Church on the Corner

Church on the Corner is an Anglican church in an old pub in Islington, London

One of the concerns about contemporary Christianity is that we have largely stopped reading. Of course there are some great resources available online (but there is a lot of nonsense too). But if you want to deepen your faith and enrich your relationship with Christ, there is nothing like the discipline of reading a good book. Here are some that come highly recommended.

unhurried-life An Unhurried life by Alan Fadling is a lovely introduction to the spiritual disciplines. It is a challenge to anxious busyness of 21st Century culture and a call to learn from  Jesus own rhythm of work and life. This is a theme we have been exploring over the years at COTC, and this is as good an introduction to the subject as I have found.

 

cafe-theology Cafe Theology by Michael Lloyd.  Theological Literacy is not an ivory tower discipline as it is often claimed – it is the capacity to be discerning, and to resist “being blown here and there by every wind of teaching”. There are some very dry works of Systematic theology around. But this is different. It is an excellent and very readable work. Don’t be fooled by the slightly lightweight presentation – it is thorough and surprisingly rigorous. If you’ve never read systematic theology, this is a great place to start.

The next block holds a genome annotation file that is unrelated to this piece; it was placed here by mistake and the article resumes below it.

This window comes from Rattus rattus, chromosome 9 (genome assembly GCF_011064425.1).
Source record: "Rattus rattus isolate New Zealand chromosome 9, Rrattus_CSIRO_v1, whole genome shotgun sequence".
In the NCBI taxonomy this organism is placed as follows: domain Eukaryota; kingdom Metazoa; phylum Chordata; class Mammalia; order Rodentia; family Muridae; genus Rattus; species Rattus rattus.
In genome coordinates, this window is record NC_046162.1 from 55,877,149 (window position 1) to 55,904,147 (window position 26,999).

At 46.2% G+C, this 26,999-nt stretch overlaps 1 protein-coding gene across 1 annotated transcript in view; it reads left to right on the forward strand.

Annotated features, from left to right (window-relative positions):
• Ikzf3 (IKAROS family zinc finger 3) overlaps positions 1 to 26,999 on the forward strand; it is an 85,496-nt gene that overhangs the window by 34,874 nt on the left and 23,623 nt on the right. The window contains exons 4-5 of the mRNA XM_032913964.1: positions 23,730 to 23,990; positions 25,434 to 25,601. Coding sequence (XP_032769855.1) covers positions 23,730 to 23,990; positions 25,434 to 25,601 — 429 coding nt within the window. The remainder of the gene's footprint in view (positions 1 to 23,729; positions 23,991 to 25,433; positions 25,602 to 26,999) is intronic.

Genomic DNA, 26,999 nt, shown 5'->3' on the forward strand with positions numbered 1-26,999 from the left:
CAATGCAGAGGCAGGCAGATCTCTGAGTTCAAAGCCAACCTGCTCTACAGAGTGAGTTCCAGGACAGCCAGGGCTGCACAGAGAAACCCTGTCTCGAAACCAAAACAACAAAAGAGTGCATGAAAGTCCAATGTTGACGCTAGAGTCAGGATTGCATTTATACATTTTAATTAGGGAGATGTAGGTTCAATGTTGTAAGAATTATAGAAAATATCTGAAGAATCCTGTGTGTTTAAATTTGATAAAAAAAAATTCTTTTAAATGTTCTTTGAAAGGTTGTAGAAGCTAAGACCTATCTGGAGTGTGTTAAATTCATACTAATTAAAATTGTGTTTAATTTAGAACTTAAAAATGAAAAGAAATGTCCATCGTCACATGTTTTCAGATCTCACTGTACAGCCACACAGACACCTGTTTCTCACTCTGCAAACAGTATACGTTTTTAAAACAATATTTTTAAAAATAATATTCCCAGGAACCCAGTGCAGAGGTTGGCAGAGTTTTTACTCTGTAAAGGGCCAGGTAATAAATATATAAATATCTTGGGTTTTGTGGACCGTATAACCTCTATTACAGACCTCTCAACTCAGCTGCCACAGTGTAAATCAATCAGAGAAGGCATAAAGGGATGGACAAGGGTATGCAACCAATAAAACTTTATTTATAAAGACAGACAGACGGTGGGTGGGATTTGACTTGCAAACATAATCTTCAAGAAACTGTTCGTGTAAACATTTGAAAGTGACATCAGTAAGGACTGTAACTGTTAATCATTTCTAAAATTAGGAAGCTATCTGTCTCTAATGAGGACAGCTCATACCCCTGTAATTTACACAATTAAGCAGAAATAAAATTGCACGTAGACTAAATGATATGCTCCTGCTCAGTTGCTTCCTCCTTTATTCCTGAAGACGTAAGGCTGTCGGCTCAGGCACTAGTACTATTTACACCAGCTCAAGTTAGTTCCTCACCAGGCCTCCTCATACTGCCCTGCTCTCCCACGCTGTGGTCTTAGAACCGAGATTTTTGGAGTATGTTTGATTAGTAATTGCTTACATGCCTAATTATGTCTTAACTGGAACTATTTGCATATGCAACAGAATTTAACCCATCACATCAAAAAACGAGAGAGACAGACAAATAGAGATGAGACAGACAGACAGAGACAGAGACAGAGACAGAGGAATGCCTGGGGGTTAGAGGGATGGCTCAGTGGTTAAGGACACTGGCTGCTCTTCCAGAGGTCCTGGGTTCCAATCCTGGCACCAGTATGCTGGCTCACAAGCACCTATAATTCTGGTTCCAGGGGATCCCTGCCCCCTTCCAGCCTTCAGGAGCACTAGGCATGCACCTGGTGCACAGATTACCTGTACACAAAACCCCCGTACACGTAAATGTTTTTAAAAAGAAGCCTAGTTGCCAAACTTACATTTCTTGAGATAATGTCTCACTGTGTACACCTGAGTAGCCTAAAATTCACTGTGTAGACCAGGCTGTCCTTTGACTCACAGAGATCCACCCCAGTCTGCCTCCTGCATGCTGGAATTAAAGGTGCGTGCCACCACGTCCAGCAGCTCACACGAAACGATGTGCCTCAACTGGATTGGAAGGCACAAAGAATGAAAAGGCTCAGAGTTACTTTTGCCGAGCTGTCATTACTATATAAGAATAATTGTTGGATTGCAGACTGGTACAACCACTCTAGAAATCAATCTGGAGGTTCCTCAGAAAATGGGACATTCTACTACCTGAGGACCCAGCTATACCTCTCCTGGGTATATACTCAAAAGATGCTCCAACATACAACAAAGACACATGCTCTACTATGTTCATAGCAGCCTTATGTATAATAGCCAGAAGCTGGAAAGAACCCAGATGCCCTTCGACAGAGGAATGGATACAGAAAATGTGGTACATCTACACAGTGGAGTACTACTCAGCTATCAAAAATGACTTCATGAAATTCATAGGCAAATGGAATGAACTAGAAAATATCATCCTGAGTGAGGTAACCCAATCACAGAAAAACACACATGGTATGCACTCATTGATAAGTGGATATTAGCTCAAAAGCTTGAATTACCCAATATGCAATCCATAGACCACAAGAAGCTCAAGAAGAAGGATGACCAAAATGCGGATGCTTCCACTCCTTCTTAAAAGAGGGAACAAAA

Simply Christian is a really good introduction to Christianity through the wise and gentle eyes of Tom Wright. It is good not just for its apologetics – its defence of faith – but also for its subtle reframing of the essentials of Christianity. The shift of  focus from individual salvation as an end in itself towards Christianity being participation in the Kingdom of God has been really important for the Church.

 The Prodigal God is basically an extended sermon on the parable of the prodigal son. But as an insight into the radical redemptive love of God, that breaks down barriers and challenges our moralising and judgementalism it is a brilliant piece of work.  It is also helpful in its willingness to address the obvious points of division in the contemporary church. And given that few people will approach christianity free from prejudice  caused by the liberal/conservative divide this is important.
 Finding Sanctuary is a beautiful introduction to the tradition of prayer which has most shaped Christian spirituality over nearly 2000 years. Most of us are too hyperactive to be good at praying, but one of the things we need to learn in order to survive in the midst of  this city is prayer. And the sort of shopping list approach to prayer we pick up along the way is not going to cut it. This beautiful little introduction to contemplative prayer is life changing.

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